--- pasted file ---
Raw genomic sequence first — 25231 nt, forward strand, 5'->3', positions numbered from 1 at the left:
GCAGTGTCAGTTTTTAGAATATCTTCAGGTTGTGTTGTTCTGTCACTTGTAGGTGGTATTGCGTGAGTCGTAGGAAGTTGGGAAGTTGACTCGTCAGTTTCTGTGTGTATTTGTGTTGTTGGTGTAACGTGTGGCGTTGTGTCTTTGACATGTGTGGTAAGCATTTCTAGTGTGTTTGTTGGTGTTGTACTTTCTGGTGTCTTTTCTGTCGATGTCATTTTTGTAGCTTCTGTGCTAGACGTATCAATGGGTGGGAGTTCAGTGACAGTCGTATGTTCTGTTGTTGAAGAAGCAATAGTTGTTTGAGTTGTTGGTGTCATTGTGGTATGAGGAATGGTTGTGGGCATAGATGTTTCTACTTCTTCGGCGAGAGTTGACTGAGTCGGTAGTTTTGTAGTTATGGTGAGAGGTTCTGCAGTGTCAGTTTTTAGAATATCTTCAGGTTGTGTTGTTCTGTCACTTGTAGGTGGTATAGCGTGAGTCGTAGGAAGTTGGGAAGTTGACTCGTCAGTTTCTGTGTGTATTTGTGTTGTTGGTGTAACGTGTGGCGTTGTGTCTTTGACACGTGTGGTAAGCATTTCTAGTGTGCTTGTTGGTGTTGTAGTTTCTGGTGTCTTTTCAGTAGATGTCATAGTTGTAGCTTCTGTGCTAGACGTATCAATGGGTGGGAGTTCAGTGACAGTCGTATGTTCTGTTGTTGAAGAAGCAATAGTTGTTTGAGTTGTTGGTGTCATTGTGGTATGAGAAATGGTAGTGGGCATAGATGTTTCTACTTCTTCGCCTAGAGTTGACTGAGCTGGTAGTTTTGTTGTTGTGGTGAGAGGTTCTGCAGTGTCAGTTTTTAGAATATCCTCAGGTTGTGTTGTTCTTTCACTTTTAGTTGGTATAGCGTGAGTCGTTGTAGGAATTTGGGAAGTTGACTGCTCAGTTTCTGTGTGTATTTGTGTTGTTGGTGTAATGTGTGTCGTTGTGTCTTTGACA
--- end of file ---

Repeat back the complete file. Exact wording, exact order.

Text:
Raw genomic sequence first — 25231 nt, forward strand, 5'->3', positions numbered from 1 at the left:
GCAGTGTCAGTTTTTAGAATATCTTCAGGTTGTGTTGTTCTGTCACTTGTAGGTGGTATTGCGTGAGTCGTAGGAAGTTGGGAAGTTGACTCGTCAGTTTCTGTGTGTATTTGTGTTGTTGGTGTAACGTGTGGCGTTGTGTCTTTGACATGTGTGGTAAGCATTTCTAGTGTGTTTGTTGGTGTTGTACTTTCTGGTGTCTTTTCTGTCGATGTCATTTTTGTAGCTTCTGTGCTAGACGTATCAATGGGTGGGAGTTCAGTGACAGTCGTATGTTCTGTTGTTGAAGAAGCAATAGTTGTTTGAGTTGTTGGTGTCATTGTGGTATGAGGAATGGTTGTGGGCATAGATGTTTCTACTTCTTCGGCGAGAGTTGACTGAGTCGGTAGTTTTGTAGTTATGGTGAGAGGTTCTGCAGTGTCAGTTTTTAGAATATCTTCAGGTTGTGTTGTTCTGTCACTTGTAGGTGGTATAGCGTGAGTCGTAGGAAGTTGGGAAGTTGACTCGTCAGTTTCTGTGTGTATTTGTGTTGTTGGTGTAACGTGTGGCGTTGTGTCTTTGACACGTGTGGTAAGCATTTCTAGTGTGCTTGTTGGTGTTGTAGTTTCTGGTGTCTTTTCAGTAGATGTCATAGTTGTAGCTTCTGTGCTAGACGTATCAATGGGTGGGAGTTCAGTGACAGTCGTATGTTCTGTTGTTGAAGAAGCAATAGTTGTTTGAGTTGTTGGTGTCATTGTGGTATGAGAAATGGTAGTGGGCATAGATGTTTCTACTTCTTCGCCTAGAGTTGACTGAGCTGGTAGTTTTGTTGTTGTGGTGAGAGGTTCTGCAGTGTCAGTTTTTAGAATATCCTCAGGTTGTGTTGTTCTTTCACTTTTAGTTGGTATAGCGTGAGTCGTTGTAGGAATTTGGGAAGTTGACTGCTCAGTTTCTGTGTGTATTTGTGTTGTTGGTGTAATGTGTGTCGTTGTGTCTTTGACA